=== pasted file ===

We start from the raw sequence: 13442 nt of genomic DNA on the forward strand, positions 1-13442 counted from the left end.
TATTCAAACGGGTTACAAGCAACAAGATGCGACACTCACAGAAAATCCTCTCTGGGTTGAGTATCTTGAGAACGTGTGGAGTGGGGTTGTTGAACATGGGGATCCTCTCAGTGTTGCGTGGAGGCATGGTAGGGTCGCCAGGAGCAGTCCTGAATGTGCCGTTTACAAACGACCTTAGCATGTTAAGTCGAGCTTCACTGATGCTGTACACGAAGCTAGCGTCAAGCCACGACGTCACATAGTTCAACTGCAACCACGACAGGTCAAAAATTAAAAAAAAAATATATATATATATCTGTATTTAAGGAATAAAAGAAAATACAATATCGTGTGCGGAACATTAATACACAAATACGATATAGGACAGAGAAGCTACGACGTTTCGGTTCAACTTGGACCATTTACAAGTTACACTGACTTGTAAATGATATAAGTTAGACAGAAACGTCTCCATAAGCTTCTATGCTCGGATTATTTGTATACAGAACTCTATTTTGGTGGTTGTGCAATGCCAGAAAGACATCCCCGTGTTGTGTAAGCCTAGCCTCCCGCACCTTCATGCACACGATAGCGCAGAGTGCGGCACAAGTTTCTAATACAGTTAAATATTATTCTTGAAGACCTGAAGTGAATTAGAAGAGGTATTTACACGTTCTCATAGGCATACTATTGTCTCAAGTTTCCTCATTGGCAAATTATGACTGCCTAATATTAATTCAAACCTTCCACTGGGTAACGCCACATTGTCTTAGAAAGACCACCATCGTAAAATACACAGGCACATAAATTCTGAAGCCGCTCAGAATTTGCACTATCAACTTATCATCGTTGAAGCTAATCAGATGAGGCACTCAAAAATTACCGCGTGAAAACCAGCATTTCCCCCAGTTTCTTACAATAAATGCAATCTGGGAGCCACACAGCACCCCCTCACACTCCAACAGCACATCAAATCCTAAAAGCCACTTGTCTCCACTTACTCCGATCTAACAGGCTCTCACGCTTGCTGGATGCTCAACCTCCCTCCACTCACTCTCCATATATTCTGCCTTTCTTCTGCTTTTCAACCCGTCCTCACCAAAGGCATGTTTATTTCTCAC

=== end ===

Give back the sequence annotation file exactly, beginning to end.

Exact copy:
We start from the raw sequence: 13442 nt of genomic DNA on the forward strand, positions 1-13442 counted from the left end.
TATTCAAACGGGTTACAAGCAACAAGATGCGACACTCACAGAAAATCCTCTCTGGGTTGAGTATCTTGAGAACGTGTGGAGTGGGGTTGTTGAACATGGGGATCCTCTCAGTGTTGCGTGGAGGCATGGTAGGGTCGCCAGGAGCAGTCCTGAATGTGCCGTTTACAAACGACCTTAGCATGTTAAGTCGAGCTTCACTGATGCTGTACACGAAGCTAGCGTCAAGCCACGACGTCACATAGTTCAACTGCAACCACGACAGGTCAAAAATTAAAAAAAAAATATATATATATATCTGTATTTAAGGAATAAAAGAAAATACAATATCGTGTGCGGAACATTAATACACAAATACGATATAGGACAGAGAAGCTACGACGTTTCGGTTCAACTTGGACCATTTACAAGTTACACTGACTTGTAAATGATATAAGTTAGACAGAAACGTCTCCATAAGCTTCTATGCTCGGATTATTTGTATACAGAACTCTATTTTGGTGGTTGTGCAATGCCAGAAAGACATCCCCGTGTTGTGTAAGCCTAGCCTCCCGCACCTTCATGCACACGATAGCGCAGAGTGCGGCACAAGTTTCTAATACAGTTAAATATTATTCTTGAAGACCTGAAGTGAATTAGAAGAGGTATTTACACGTTCTCATAGGCATACTATTGTCTCAAGTTTCCTCATTGGCAAATTATGACTGCCTAATATTAATTCAAACCTTCCACTGGGTAACGCCACATTGTCTTAGAAAGACCACCATCGTAAAATACACAGGCACATAAATTCTGAAGCCGCTCAGAATTTGCACTATCAACTTATCATCGTTGAAGCTAATCAGATGAGGCACTCAAAAATTACCGCGTGAAAACCAGCATTTCCCCCAGTTTCTTACAATAAATGCAATCTGGGAGCCACACAGCACCCCCTCACACTCCAACAGCACATCAAATCCTAAAAGCCACTTGTCTCCACTTACTCCGATCTAACAGGCTCTCACGCTTGCTGGATGCTCAACCTCCCTCCACTCACTCTCCATATATTCTGCCTTTCTTCTGCTTTTCAACCCGTCCTCACCAAAGGCATGTTTATTTCTCAC